Bernie Sanders can often be heard on the campaign trail decrying the role of money in politics. Sanders has stated many times he does not have a super PAC, and even dedicated a page on his website entitled “I don’t have a super PAC.” But it seems he’s getting super PAC support — whether he wants it or not.
National Nurses United endorsed Sanders on Aug. 11, and to date the group’s affiliated super PAC has spent a little more than $569,000 in support of him. The spending ranges from print and online ads to printing materials, with significant buys in key states like Iowa, New Hampshire, South Carolina and Nevada. As of the last super PAC filing on June 30, the group had about $250,000 cash on hand.
National Nurses United for Patient Protection is a super PAC whose primary donor is National Nurses United, a union of more than 185,000 registered nurses across all 50 states. The super PAC also has another donor from its filing earlier this year, a 527 group called Progressive Kick, which runs donor-matching programs for progressive causes.
Using our Real-Time Federal Campaign Finance tracker, we were able to search all of the group’s independent expenditures filed with the Federal Election Commission.
Currently, super PACs only have to file reports with the FEC every six months in off years. This increases to quarterly or monthly during the election year. Following these types of expenditures, which are generally reported to the FEC within 48 hours, is one of the ways Sunlight tracks the flow of money out of super PACs and other outside groups.
It is certainly no secret that this group has proudly endorsed Sanders for president. Sanders filmed a video for the group, thanking its 185,000 members for supporting his candidacy. This vote of confidence is viewed as a political win for Sanders as it’s his first endorsement from a powerful union.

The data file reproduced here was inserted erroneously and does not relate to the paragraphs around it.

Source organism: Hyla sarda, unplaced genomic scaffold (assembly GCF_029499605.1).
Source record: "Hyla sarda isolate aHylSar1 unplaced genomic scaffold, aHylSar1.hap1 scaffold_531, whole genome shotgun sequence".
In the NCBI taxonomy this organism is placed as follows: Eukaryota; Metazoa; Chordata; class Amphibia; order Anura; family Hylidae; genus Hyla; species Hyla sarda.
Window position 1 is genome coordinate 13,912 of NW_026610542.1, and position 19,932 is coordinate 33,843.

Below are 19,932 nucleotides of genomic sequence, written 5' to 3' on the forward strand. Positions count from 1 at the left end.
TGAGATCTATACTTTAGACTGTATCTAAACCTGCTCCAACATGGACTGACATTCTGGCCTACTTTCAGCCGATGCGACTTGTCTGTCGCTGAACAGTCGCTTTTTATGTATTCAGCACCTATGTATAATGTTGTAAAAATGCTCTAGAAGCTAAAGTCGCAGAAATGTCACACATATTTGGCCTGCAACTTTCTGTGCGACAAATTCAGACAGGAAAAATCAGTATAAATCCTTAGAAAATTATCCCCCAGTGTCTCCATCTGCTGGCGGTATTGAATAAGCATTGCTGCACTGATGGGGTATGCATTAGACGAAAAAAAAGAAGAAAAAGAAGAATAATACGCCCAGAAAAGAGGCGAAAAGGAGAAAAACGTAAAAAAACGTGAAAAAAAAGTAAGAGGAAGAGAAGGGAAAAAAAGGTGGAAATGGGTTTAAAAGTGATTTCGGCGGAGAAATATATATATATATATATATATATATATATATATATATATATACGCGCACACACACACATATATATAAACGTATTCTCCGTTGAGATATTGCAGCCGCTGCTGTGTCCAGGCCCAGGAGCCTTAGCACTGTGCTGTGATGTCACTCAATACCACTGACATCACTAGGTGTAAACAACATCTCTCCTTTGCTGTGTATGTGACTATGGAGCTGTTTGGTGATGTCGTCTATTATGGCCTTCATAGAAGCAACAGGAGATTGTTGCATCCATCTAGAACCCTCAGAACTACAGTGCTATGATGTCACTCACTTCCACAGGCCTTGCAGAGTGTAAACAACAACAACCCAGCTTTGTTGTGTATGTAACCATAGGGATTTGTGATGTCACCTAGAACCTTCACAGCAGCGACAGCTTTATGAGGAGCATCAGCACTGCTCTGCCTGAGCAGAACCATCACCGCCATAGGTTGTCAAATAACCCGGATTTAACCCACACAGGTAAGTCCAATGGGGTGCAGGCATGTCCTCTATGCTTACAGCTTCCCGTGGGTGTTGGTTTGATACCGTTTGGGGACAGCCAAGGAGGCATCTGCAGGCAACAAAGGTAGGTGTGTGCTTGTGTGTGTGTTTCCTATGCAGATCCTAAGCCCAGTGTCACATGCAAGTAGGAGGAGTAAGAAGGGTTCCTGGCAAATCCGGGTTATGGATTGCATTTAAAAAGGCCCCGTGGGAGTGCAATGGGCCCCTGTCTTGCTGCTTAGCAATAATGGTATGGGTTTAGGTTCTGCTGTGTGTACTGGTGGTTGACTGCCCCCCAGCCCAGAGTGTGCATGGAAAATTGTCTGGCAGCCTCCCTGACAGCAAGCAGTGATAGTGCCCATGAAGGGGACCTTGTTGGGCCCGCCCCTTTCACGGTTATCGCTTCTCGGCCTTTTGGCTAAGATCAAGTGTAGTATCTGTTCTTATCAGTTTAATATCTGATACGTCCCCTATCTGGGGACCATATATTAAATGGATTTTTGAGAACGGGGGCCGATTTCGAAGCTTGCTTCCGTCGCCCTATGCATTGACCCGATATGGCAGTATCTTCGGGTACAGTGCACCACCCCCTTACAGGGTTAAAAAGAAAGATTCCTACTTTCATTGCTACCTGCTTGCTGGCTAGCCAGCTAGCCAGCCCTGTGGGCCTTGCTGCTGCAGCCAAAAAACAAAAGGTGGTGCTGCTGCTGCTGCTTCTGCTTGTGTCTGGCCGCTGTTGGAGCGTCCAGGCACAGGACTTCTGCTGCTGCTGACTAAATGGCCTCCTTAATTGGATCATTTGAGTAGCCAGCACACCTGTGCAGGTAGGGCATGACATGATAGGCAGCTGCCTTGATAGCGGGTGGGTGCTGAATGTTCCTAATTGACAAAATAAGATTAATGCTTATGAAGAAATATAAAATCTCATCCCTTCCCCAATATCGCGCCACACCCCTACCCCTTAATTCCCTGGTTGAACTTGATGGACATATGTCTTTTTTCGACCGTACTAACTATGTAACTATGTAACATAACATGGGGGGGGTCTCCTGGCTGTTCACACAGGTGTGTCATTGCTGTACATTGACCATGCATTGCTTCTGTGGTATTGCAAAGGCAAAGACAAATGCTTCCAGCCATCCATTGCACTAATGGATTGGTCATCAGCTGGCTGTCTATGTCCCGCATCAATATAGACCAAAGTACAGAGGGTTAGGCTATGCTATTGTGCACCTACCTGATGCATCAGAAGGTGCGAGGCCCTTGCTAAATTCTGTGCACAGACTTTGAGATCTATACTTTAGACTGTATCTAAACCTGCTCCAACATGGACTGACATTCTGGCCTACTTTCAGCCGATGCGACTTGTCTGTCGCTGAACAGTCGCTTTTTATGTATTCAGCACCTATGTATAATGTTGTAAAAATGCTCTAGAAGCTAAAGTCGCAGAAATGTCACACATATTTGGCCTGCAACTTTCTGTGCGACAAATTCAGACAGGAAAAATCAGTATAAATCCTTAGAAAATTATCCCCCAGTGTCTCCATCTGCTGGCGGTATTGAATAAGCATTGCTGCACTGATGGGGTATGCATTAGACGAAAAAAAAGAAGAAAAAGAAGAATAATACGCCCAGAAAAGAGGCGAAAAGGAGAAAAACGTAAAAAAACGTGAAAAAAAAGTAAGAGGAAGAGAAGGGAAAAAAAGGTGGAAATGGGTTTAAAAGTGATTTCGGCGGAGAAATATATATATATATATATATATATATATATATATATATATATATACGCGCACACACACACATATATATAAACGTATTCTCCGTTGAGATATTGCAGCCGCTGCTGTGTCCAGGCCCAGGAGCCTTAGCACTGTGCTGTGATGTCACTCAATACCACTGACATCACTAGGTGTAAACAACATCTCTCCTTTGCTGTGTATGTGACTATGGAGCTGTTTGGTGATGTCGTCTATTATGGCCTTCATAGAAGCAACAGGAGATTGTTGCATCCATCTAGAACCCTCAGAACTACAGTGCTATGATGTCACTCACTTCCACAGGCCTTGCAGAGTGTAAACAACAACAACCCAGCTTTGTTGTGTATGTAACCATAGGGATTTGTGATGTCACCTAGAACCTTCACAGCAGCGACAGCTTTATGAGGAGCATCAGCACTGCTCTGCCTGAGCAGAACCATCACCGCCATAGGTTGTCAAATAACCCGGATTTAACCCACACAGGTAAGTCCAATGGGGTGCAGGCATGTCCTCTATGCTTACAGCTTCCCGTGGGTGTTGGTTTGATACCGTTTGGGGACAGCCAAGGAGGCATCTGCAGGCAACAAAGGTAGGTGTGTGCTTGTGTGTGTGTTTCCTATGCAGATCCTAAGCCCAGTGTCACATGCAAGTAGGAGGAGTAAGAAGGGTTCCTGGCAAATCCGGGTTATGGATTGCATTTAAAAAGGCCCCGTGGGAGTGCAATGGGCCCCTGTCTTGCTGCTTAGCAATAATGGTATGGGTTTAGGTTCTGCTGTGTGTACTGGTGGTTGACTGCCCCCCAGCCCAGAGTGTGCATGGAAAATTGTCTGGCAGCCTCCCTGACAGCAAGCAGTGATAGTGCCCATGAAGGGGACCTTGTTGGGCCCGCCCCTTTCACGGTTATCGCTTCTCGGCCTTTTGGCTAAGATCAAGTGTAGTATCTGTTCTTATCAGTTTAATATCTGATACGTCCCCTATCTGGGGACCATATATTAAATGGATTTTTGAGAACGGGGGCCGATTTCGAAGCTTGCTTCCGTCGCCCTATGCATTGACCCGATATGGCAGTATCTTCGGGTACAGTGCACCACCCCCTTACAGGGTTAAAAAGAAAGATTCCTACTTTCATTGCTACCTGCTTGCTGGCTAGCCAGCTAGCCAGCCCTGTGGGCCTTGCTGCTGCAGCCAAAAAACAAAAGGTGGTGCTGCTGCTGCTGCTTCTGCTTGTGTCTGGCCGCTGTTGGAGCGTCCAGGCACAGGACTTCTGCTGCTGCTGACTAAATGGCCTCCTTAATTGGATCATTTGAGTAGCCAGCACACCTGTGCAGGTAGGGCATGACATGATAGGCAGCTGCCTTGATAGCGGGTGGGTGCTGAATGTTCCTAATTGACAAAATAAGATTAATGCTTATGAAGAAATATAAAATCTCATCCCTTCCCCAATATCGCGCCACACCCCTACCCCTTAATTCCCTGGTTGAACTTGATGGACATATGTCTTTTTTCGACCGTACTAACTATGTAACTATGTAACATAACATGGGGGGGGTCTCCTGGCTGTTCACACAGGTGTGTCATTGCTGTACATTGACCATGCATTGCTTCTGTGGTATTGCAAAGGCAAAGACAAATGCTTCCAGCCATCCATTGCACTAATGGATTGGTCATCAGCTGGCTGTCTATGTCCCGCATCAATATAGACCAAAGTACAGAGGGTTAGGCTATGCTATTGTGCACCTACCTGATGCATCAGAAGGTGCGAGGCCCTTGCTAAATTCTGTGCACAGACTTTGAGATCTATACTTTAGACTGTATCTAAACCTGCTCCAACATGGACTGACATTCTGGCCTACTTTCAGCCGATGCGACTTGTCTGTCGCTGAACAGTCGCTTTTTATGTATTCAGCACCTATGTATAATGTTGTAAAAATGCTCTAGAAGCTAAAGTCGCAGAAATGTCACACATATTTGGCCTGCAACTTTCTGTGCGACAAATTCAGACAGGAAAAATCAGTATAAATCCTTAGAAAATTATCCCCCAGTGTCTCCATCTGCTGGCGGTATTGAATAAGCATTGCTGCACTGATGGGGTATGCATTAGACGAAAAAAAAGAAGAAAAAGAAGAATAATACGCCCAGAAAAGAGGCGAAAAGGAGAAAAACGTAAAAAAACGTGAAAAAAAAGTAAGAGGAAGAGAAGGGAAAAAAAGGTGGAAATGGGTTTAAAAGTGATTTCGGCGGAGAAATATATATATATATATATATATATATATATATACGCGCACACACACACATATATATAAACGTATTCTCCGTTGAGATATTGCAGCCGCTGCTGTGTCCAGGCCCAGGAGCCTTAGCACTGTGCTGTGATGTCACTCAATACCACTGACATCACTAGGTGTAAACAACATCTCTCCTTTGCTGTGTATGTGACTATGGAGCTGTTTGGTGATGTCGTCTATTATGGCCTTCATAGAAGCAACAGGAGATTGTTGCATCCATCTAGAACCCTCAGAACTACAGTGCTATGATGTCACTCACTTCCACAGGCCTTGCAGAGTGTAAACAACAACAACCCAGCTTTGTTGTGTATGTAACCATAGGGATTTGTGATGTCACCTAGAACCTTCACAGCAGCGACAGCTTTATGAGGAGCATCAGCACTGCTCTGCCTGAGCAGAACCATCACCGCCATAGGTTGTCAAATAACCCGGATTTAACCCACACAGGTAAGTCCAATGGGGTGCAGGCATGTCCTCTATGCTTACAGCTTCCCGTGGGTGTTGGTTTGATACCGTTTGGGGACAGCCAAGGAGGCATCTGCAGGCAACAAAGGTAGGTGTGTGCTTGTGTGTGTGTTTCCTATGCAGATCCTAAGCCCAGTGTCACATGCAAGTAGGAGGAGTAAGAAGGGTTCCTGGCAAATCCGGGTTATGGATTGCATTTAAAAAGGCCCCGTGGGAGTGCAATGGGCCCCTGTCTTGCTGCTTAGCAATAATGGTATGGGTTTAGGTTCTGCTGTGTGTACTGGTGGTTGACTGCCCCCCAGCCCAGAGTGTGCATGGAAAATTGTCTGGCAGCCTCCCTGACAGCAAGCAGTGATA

This is nothing new for Nurses United. According to data from the Center for Responsive Politics, in the 2014 elections the super PAC spent $2.3 million, however none of these were on independent expenditures. The group’s spending mostly consisted of a $1.5 million disbursement to Progressive Kick. The super PAC only spent a little over $500,000 in 2012. The union and its affiliated super PAC are transparent about their goals, advocating for Medicare spending and improved workers’ rights.
It is true Sanders does not have an affiliated super PAC run by former aides. In a world where court rulings have allowed these groups to thrive, super PACs have become a very common tool used by unions and similar groups that could align with Sanders to spend money on elections.
This is the first of many big spending campaigns by unions in favor of Democratic candidates. Sanders received an endorsement from the Postal Workers union, and just this week the SEIU endorsed Hillary Clinton, which is sure to come with a boost of grassroots and financial support.
Overall, the spending by Nurses United is relatively modest in nature compared to the other big spending super PACs; the pro-Jeb Bush Right to Rise USA has doled out $31 million so far in independent expenditures.